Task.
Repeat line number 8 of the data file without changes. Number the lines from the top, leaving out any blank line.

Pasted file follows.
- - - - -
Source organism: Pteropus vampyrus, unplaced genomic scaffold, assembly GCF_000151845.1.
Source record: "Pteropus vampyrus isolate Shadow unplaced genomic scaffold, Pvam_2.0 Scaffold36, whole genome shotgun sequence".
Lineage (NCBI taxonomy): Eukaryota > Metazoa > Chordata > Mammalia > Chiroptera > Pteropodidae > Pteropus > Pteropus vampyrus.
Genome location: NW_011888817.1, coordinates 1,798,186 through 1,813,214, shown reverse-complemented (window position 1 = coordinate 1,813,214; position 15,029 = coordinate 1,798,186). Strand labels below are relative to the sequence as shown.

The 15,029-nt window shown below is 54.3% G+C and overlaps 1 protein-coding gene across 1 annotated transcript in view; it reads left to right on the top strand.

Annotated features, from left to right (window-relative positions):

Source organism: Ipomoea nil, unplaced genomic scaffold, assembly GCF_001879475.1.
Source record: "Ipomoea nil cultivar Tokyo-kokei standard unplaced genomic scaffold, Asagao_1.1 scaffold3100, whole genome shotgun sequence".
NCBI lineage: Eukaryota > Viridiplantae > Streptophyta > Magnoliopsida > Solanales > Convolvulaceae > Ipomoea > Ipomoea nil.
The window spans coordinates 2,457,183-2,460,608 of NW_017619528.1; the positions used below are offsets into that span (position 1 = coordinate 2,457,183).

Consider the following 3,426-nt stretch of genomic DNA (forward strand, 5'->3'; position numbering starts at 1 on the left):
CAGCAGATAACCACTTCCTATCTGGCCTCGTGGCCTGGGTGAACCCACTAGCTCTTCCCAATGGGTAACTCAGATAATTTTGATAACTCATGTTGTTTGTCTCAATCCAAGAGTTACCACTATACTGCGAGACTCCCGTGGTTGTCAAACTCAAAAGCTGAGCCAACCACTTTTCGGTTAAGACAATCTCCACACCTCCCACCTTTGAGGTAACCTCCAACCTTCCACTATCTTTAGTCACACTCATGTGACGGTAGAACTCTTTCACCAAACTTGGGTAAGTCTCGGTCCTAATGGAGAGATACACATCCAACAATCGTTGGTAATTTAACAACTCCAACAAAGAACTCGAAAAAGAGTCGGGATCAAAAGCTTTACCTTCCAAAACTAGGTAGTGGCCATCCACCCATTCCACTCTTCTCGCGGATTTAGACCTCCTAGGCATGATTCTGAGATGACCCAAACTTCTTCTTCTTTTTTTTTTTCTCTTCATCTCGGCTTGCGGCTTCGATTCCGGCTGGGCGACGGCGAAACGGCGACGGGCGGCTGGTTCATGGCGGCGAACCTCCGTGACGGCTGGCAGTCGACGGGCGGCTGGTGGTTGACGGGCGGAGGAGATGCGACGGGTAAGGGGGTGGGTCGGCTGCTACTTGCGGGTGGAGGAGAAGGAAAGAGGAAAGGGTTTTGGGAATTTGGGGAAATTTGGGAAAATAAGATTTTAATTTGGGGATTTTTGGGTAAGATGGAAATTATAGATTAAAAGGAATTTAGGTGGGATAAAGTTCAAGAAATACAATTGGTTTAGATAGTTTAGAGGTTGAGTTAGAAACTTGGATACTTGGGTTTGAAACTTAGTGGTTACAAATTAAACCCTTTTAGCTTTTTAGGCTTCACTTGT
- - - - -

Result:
Source record: "Ipomoea nil cultivar Tokyo-kokei standard unplaced genomic scaffold, Asagao_1.1 scaffold3100, whole genome shotgun sequence".